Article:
But before being placed in a maximum security prison, Coronel was a social media influencer that helped bring the world into the #CartelLife.

Coronel’s social media life was a window into the world of Mexican drug cartels.

In 2018, Coronel decorated her home to mimic that of everyone’s beloved Barbie, in order to celebrate the birthday of her daughters. At the meeting there were even rides, inflatables and an incredible spread of all kinds.

Then, on her own birthday, images of her celebration went viral where she posed with some friends near a pool, as well as a table decorated as white candles.

In 2019, Coronel tried to launch her own clothing brand, inspired by her husband’s nickname. The company “El Chapo Guzmán JGL LLC”, would focus on wallets, sweatshirts, blouses and pants, among other items, but it failed to take off.

She even appeared on a VH1 show to share just how “normal” she was.

Emma Coronel has also participated in the reality show “Cartel Crew”, produced by the VH1 channel, where she spoke about the disadvantages of being the wife of a drug trafficker, since she says that she is judged by the people who don’t truly know her.

“It is very unfortunate that they judge us without knowing us. It’s hard because sometimes you want to do what you see everyone around you doing […] We are normal,” she said during her run on the show.

The son of El Chapo has also turned to TikTok to flaunt his millionaire lifestyle.

Supuestos lujos del hijo de "El Chapo", Jesús Alfredo Guzmán.

El Chapo’s wife isn’t the only one who has taken to social media to share her luxurious life. Jesus Alfredo Guzman, one of the drug lord’s sons, – who is already on US’s Drug Enforcement Administration (DEA)’s most-wanted fugitive list – has also created a TikTok account and quickly amassed more than 15,000 followers.

So far, he’s only shared six videos but they reveal his luxurious and extravagant mansion, which includes an indoor movie theatre and a swimming pool decorated with pillars and fountains.

Although it cannot be confirmed that it is officially the account of Jesús Alfredo, the profile appears to indicate that it could be an authentic. He also spares no details on his fleet of supercars, including three Rolls-Royces, an Audi R8, a white Bentley, and an azure blue Lamborghini.

The clips are all set to narcocorridos, a controversial ballad-style music with lyrics that speak approvingly of illegal activities, mainly drug trafficking.

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An Alleged Rapist Is Running For Governor In Mexico And Still Has The Support Of President AMLO

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An Alleged Rapist Is Running For Governor In Mexico And Still Has The Support Of President AMLO

Guillermo Gutierrez/NurPhoto via Getty Images

For years, Mexicans have been taking to the streets to denounce violence against women and to demand accountability from their leaders. However, much of that messaging doesn’t seem to have reached the very top as President Andres Manuel López Obrador (AMLO) continues to support a candidate for governor facing multiple allegations of sexual assault.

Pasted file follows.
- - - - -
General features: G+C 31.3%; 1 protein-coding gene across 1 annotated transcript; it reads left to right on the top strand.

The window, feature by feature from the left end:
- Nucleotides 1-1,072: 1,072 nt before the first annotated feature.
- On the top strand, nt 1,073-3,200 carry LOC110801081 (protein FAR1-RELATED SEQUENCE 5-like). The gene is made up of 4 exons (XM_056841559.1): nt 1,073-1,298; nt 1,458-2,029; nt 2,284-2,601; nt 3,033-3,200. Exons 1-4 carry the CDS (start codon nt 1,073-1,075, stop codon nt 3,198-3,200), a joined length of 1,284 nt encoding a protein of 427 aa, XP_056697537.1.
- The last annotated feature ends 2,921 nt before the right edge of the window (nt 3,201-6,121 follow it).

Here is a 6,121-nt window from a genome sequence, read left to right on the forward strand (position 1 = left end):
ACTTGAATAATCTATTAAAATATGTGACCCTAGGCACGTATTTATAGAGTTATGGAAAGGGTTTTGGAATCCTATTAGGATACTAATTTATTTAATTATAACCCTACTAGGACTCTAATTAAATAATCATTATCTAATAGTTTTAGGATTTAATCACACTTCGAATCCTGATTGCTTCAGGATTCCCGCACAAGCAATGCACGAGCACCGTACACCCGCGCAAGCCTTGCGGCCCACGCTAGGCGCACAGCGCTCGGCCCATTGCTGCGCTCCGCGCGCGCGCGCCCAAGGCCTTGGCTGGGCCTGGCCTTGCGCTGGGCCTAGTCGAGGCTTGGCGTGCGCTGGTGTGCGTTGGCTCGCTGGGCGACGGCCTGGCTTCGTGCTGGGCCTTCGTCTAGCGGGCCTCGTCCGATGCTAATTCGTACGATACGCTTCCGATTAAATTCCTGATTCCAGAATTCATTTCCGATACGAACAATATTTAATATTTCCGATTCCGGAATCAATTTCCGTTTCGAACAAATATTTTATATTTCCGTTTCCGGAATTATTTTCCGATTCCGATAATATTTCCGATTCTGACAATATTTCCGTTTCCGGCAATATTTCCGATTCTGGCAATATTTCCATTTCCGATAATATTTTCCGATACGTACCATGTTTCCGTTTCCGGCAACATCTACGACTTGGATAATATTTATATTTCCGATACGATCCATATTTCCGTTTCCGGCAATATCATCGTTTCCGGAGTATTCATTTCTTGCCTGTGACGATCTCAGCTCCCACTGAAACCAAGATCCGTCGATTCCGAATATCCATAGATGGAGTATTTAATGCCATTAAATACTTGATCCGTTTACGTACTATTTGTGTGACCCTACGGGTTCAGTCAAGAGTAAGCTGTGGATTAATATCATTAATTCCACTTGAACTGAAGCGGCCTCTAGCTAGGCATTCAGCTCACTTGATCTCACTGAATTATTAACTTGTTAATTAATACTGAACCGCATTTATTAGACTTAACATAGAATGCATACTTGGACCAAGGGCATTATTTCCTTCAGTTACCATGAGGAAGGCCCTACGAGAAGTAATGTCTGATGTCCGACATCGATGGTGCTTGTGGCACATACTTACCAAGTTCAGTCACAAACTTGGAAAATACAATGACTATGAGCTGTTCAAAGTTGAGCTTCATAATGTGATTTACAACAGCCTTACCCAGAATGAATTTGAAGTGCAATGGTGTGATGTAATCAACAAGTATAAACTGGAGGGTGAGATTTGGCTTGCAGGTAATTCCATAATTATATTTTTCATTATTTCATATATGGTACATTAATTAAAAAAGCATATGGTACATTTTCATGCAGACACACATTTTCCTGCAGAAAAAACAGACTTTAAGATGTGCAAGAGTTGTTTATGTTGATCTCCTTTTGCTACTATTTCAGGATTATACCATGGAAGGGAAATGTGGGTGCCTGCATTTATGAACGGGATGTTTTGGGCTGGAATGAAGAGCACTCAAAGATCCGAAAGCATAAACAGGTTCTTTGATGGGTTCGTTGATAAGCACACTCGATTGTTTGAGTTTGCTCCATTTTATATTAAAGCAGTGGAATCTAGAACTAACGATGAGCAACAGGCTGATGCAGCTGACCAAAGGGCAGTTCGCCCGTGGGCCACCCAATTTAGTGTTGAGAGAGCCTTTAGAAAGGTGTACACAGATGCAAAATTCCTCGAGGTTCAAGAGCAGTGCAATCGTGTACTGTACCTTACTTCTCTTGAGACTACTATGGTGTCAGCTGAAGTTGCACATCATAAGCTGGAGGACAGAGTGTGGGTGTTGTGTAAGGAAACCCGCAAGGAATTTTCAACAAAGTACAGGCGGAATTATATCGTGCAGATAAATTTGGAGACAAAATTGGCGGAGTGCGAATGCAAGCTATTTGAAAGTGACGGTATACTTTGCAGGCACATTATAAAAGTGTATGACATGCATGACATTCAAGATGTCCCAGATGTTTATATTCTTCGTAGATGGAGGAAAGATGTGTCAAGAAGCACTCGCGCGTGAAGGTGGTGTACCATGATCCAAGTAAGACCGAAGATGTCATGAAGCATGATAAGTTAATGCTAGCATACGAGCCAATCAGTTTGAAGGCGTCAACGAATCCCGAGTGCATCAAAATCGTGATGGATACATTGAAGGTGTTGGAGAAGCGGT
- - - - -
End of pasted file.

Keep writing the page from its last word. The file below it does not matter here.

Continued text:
A candidate for governor faces multiple sexual assault allegations and still enjoys widespread support.

Félix Salgado Macedonio, a federal senator (currently on leave) is accused of sexually assaulting five women and yet is still in the running for governor of Guerrero.

Despite the accusations he faces, 64-year-old Salgado, has maintained the support of President AMLO, who has claimed that the allegations are politically motivated, and other high-ranking party officials including national party president Mario Delgado. He was considered the frontrunner in the election for governor.

AMLO came to the candidates defense, calling on people to stop politicking and avoid “media lynchings” and asserting that people should trust the party process that was used to select Salgado as candidate.

“We have to have confidence in the people, it’s the people who decide. If polls are taken and and the people say ‘I agree with this colleague [being candidate],’ I think that must be respected. Politics is a matter for everyone, not just the elites,” López Obrador said.

The MORENA party has committed to reselecting its candidate for governor but Salgado is still in the running.

Officials from the MORENA party announced that they would conduct a new selection process to find a contender for the June 6 election. The party’s honesty and justice commission said its members had voted unanimously to order a repeat of the selection process.

While the honesty and justice commission has ordered a new candidate selection process, Salgado was not precluded from participating in it. He indicated in a social media post on Friday night that he planned to seek the party’s backing for a second time.

“Cheer up colleagues! There is [still fight in the] bull,” Salgado wrote on Facebook.

Activists continue to fight back against his candidacy and the president’s support for an alleged rapist.

Women have protested in Mexico City and Guerrero state capital Chilpancingo and the hashtag #NingúnVioladorSeráGobernador (No Rapist Will be Governor) has been used countless times on Twitter.

Yolitzin Jaimes, a member of the feminist collective Las Revueltas, said the withdrawal of Salgado’s candidacy is a positive first step but urged the authorities to continue investigating the rape allegations.

“… He has to go to jail, … he mustn’t return to the Senate and he mustn’t be nominated [for governor] by any political party because … it’s very probable that he’s seeking to go to the Labor Party [a Morena ally],” she said.